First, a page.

Realistic fiction: Research your way to a convincing story

fiction-research-stack-books

This article focuses on making your story realistic, not the genre known as realistic fiction.

A history book I was reading a few months ago included an inspiring and heartwarming incident that took place over 80 years ago. When I finished, my brain did a little dance — a strange visual, I know, but that’s just how it felt.

My newest idea for a novel was born, and I am now stepping into what publishers call the historical fiction genre.

The story will take place during one of the most devastating times in history — the Great Depression — and in a city that is well known to me: my hometown.

To turn the story into a fictional account that rings true, I have a lot of research to do.

What about your story? Even if a past event plays only a small part in it, you still want to give your reader a true sense of what happened, how people lived, what they were thinking, how they were speaking.

Writing realistic fiction involves going beyond your creativity and doing some digging in the trenches.

Online Helpers

As I thought about what I was getting into — writing a realistic portrayal of life during a time in which I did not live — I reminded myself that this is the 21st century. The World Wide Web has at least 3.66 billion web pages.

Yes, it’s a good time to be a writer.

In a Google minute, I found and bookmarked these excellent sites:

  • PBS.org. Public Broadcasting Service tags itself as “America’s largest classroom.” That says it all, doesn’t it?
  • American Memory from the Library of Congress. This is a fantastic site and my favorite so far because it includes all types of media (including photographs) and lets me browse by time period.
  • Archives.gov. The National Archives is comparable to the Library of Congress with everything you want to know about America and its history.
  • Google Books. Find out-of-print books quickly, and read them online or download to your computer. I found a book on my city’s history that was written in the early 1900’s.
  • SSA.gov. The Social Security Administration has a wonderful resource: A list of the top 200 names for each decade of the past 100 years. How useful will that be for naming your characters and/or their ancestors!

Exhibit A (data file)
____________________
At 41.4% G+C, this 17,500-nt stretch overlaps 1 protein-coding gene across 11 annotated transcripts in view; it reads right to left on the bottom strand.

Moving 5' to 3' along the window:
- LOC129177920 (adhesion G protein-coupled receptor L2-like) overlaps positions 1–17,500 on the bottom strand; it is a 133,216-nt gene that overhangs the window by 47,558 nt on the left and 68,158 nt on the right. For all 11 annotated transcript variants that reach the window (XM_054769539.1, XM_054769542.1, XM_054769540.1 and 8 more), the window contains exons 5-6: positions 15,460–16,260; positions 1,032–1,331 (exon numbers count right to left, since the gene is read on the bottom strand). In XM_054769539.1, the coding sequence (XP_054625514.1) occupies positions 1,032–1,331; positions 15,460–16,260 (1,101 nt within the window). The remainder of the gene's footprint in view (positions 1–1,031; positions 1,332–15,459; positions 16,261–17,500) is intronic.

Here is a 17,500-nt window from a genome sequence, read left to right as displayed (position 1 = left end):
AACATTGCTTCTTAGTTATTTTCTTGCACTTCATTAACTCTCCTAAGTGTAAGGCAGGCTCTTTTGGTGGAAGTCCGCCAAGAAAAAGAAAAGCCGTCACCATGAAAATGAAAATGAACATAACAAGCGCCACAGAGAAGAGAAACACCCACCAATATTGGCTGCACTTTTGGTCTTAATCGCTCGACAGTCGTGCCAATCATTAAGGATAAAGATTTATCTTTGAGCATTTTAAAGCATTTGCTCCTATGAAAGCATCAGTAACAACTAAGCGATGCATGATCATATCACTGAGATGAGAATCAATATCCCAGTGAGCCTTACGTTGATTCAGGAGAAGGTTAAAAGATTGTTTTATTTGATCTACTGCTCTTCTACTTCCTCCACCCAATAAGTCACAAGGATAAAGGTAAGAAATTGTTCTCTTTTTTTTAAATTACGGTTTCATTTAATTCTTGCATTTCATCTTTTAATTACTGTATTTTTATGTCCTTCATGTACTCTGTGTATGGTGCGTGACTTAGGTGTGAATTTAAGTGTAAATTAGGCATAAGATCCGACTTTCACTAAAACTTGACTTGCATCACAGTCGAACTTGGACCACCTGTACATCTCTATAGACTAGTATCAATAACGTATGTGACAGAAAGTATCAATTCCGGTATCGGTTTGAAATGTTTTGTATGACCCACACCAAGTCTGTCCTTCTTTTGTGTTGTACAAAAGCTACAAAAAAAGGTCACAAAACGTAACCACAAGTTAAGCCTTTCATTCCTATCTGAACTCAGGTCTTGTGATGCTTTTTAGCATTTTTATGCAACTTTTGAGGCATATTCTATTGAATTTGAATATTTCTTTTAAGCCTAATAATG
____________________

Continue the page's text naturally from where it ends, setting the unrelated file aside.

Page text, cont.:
Community Helpers

Besides online help, you also have your community resources:

  • Public Library. Not only will you be able to use its computers to check out the sites I listed above, you’ll also have access to the many on-site reference books.
  • City Government. If you are using your hometown as the setting for your story, as I am, then make use of the historical documents available in the city government libraries and courthouses.
  • Historical Museums. Most towns have a museum that showcases historical treasures. My city’s museum includes books, paintings, maps, and artifacts that I will use to color my story and transport my readers back to the days of old.
  • Art Museums. Browse their galleries for paintings from your time period, and note the artists, colors, clothing, and other details within the artwork. Add these to your story.
  • Senior Citizens. Do you have family members and friends who could share first-hand information with you? Reach out to the elderly and get personal with your research.

 ∞

Have fun with research. I sure am. I want my readers to think they were “there” when they read my historical novel.

That can’t help but happen when you’ve decorated your story with details gathered from your research. Take advantage of the fabulous resources available to write your story in a realistic and convincing way.

What have you used to research your novel or another writing project? Let me know in your comment.


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4 thoughts on “Realistic fiction: Research your way to a convincing story

  1. I sold a story to HIGHLIGHTS, and the setting was the Depression. Another great source is to listen to and learn from people who lived through certain time in history.
    Suddenly knowing what your next novel will be about is an exciting gift. Go for the gold, Darla!

    Like

    1. I have fond memories of reading Highlights! When was your story published in it? Yes, speaking with people is the most rewarding part of research because you get more than words. There are several people in my church family who are of Depression era age and I hope to get their stories.

      Like

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